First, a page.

Gratitude may protect the heart, study finds

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A recent study suggests that gratitude, the trait of appreciating the good in the world, could have a positive impact on cardiovascular health and reduce the risk of acute myocardial infarction (heart attack).

The research, conducted on a sample of 912 participants, reveals that individuals with a higher predisposition to gratitude were less likely to suffer a heart attack.

The Significance of Cardiovascular Health

In the United States alone, approximately 660,000 individuals experience a heart attack for the first time each year, and heart disease is a leading cause of death, accounting for 1 in 7 fatalities.

With the increasing rate of heart attacks, it is imperative to explore cost-effective interventions and policies to meet the United Nations’ goal of reducing premature deaths from non-communicable diseases by a third by 2030.

Gratitude as a Positive Psychological Trait

Gratitude, as a psychological trait, involves recognizing and appreciating the positive aspects of life. It has gained attention as a potential area for low-cost intervention to improve cardiovascular health.

Recent research suggests that positive psychological constructs like gratitude, along with optimism, having a sense of purpose in life, and positive thinking, can influence cardiovascular health and modulate the body’s response to acute stress.

As part of a longitudinal study supported by the BIAL Foundation, researchers from the University of Maynooth and the University of Limerick in Ireland, including Brian Leavy, Brenda H. O’Connell, and Deirdre O’Shea, investigated the relationship between trait gratitude and acute myocardial infarction (heart attack).

The study included 912 participants aged 35 to 86, with 32.9% having hypertension and 9.6% having diabetes.

Participants underwent standardized cardiovascular stress testing and were re-assessed an average of 6.7 years later.

The study, titled “Heart rate reactivity mediates the relationship between trait gratitude and acute myocardial infarction,” was published in Biological Psychology.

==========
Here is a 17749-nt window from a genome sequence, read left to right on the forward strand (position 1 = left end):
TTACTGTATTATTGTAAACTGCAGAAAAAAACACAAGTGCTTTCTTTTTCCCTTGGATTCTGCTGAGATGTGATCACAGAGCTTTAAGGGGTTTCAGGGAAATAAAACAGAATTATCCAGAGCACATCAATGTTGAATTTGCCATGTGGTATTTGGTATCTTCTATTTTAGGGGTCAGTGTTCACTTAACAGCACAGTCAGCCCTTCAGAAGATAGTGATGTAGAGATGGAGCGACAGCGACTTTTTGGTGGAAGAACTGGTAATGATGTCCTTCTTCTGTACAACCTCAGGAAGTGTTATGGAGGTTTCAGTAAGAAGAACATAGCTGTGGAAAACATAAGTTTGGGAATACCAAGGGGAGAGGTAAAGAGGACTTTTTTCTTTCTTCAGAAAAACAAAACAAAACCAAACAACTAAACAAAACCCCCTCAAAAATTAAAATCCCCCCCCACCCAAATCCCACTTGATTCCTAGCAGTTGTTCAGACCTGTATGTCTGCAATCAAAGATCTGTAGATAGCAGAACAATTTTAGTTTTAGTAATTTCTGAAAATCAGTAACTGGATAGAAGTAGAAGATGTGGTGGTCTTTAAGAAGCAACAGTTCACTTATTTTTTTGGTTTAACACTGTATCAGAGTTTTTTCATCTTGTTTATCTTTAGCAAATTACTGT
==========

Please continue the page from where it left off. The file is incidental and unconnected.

Key Findings and Implications

The study uncovered a significant link between trait gratitude and heart health. Heart rate reactivity was identified as a potential mechanism through which gratitude could reduce the risk of heart attacks.

Higher trait gratitude was associated with a lower likelihood of experiencing a heart attack 6.7 years later, even after controlling for factors such as age, sex, body mass index (BMI), education, high blood pressure, and diabetes.

According to Brian Leavy, the study’s results reinforce the idea that positive emotions, including gratitude, play a role in promoting better health outcomes, particularly in cardiovascular health.

These findings suggest that cultivating gratitude could be a valuable strategy for enhancing heart health and reducing the risk of heart attacks.

In conclusion, this research highlights the potential benefits of gratitude as a protective factor against heart disease.

Gratitude, as a positive psychological trait, may offer a simple and effective way to support cardiovascular health and contribute to overall well-being.

If you care about heart health, please read studies about how eating eggs can help reduce heart disease risk, and herbal supplements could harm your heart rhythm.

For more information about health, please see recent studies about how drinking milk affects risks of heart disease and cancer, and results showing DASH diet is good for your blood pressure, and vegetable diet may reduce heart disease risk.

The research findings can be found in Biological Psychology.

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